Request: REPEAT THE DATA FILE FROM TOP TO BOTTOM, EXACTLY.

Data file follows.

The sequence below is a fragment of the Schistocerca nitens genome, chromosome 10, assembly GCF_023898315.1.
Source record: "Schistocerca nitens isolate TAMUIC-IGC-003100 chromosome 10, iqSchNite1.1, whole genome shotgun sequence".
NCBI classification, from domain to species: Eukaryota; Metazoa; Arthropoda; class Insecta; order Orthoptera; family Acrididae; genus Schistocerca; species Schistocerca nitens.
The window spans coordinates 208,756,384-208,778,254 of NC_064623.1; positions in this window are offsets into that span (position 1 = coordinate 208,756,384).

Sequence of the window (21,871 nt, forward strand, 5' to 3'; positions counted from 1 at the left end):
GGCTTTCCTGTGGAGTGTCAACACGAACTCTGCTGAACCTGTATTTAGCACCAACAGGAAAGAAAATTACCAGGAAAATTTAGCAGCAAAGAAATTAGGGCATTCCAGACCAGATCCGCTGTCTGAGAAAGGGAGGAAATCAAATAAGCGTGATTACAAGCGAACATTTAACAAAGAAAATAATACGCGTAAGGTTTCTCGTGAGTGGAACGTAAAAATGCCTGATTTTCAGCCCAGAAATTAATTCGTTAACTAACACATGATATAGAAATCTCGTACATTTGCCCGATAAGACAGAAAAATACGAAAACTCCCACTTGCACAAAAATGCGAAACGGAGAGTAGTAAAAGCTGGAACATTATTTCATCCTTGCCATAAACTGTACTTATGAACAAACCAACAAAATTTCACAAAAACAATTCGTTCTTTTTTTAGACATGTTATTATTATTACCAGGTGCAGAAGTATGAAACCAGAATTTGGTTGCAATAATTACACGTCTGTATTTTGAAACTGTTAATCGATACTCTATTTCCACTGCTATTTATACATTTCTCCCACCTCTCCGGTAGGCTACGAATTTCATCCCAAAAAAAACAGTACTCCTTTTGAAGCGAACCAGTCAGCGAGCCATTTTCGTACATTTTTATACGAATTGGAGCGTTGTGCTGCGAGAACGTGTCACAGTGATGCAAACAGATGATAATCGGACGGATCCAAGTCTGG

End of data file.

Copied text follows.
The sequence below is a fragment of the Schistocerca nitens genome, chromosome 10, assembly GCF_023898315.1.
Source record: "Schistocerca nitens isolate TAMUIC-IGC-003100 chromosome 10, iqSchNite1.1, whole genome shotgun sequence".
NCBI classification, from domain to species: Eukaryota; Metazoa; Arthropoda; class Insecta; order Orthoptera; family Acrididae; genus Schistocerca; species Schistocerca nitens.
The window spans coordinates 208,756,384-208,778,254 of NC_064623.1; positions in this window are offsets into that span (position 1 = coordinate 208,756,384).

Sequence of the window (21,871 nt, forward strand, 5' to 3'; positions counted from 1 at the left end):
GGCTTTCCTGTGGAGTGTCAACACGAACTCTGCTGAACCTGTATTTAGCACCAACAGGAAAGAAAATTACCAGGAAAATTTAGCAGCAAAGAAATTAGGGCATTCCAGACCAGATCCGCTGTCTGAGAAAGGGAGGAAATCAAATAAGCGTGATTACAAGCGAACATTTAACAAAGAAAATAATACGCGTAAGGTTTCTCGTGAGTGGAACGTAAAAATGCCTGATTTTCAGCCCAGAAATTAATTCGTTAACTAACACATGATATAGAAATCTCGTACATTTGCCCGATAAGACAGAAAAATACGAAAACTCCCACTTGCACAAAAATGCGAAACGGAGAGTAGTAAAAGCTGGAACATTATTTCATCCTTGCCATAAACTGTACTTATGAACAAACCAACAAAATTTCACAAAAACAATTCGTTCTTTTTTTAGACATGTTATTATTATTACCAGGTGCAGAAGTATGAAACCAGAATTTGGTTGCAATAATTACACGTCTGTATTTTGAAACTGTTAATCGATACTCTATTTCCACTGCTATTTATACATTTCTCCCACCTCTCCGGTAGGCTACGAATTTCATCCCAAAAAAAACAGTACTCCTTTTGAAGCGAACCAGTCAGCGAGCCATTTTCGTACATTTTTATACGAATTGGAGCGTTGTGCTGCGAGAACGTGTCACAGTGATGCAAACAGATGATAATCGGACGGATCCAAGTCTGG